Data platforms are products that connect to multiple sources and provide access to their data. They are key components of data fabrics. They may import data from the sources but more usually, and more effectively, they use data virtualization. In either case, they transform the source data to fit a target schema, or expose the source schema to applications.
In a data-centric architecture with a single central data model, the source data should ideally follow that model and not require transformation.
Transformation of data from different sources to fit a common schema or model is achieved by schema mapping that uses metadata to describe the common model and schema, and to relate it to the source schema. The Semantic Web RDF and OWL standards are the most powerful metadata standards today, and arguably the only sensible choice. Data platforms in semantic data fabrics follow these standards, and are based on triple stores. The metadata of a semantic data fabric includes OWL ontologies. It may also include knowledge graphs.
The concept of data mesh is slightly different to that of data fabric. A data mesh consists of data products, each of which meets a set of user needs and has assured levels of quality and security. It has domain-oriented de-centralized data ownership and management.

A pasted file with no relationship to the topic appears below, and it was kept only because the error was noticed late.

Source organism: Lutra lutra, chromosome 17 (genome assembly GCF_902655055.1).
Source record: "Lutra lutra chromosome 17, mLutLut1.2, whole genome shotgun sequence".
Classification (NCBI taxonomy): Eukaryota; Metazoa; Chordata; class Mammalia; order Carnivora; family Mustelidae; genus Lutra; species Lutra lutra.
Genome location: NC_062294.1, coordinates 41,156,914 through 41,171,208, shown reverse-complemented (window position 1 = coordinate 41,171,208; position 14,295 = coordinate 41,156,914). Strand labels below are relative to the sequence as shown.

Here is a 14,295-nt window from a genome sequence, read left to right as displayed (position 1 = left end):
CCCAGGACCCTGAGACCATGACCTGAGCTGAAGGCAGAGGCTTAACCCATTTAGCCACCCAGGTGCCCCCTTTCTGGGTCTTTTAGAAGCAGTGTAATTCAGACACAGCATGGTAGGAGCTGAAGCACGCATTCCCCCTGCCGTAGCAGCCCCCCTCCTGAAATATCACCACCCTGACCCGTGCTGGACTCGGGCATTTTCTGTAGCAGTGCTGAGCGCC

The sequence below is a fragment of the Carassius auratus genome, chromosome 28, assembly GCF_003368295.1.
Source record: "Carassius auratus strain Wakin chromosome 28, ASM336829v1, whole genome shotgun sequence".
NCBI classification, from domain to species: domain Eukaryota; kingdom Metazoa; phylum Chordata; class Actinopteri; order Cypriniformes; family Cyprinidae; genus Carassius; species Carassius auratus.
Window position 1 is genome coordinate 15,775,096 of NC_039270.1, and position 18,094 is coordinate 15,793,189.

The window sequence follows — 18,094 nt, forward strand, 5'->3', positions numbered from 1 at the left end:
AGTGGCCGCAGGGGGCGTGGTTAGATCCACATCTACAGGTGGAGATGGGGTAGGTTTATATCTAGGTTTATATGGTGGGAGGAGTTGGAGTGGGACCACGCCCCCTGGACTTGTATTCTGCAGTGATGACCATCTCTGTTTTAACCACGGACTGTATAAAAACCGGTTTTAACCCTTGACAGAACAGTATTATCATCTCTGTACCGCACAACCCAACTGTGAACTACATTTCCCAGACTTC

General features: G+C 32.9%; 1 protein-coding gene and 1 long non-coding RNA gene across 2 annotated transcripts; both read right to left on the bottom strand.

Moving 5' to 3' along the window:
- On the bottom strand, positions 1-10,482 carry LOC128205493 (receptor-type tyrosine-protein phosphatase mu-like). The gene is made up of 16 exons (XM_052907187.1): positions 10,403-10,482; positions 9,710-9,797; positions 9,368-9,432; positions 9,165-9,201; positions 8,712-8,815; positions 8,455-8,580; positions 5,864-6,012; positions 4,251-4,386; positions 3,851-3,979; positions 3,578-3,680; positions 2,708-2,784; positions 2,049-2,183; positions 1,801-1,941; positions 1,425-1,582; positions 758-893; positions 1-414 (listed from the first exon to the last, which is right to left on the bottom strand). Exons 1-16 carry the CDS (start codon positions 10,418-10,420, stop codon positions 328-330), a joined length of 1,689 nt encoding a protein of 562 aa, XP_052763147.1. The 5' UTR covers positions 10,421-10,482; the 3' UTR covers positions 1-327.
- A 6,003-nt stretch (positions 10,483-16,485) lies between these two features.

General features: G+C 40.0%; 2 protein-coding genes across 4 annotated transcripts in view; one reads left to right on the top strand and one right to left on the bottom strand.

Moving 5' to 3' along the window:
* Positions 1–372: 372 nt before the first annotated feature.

Within an enterprise, the data products could be incorporated into a data-centric architecture with a common model in the same way as sources in a data fabric.
The first knowledge graph was used by Google to make web searches more intelligent and to augment the results with information relevant to the query. They are used in other applications that interpret natural language, such as devices that respond to voice commands. Increasingly they are also used in enterprise data fabrics for data discovery and schema mapping.
A knowledge graph is a graph in the sense of a set of nodes connected by edges, not in the sense of a plotted relation such as hospital admissions over time. The nodes are objects. They can include object classes, connected to member objects by "is a" or "has type" edges, e.g. "John is a person". In some knowledge graphs, the edges have attributes, such as "probability" or "intensity" (e.g. "John likes [with intensity 80%] cats").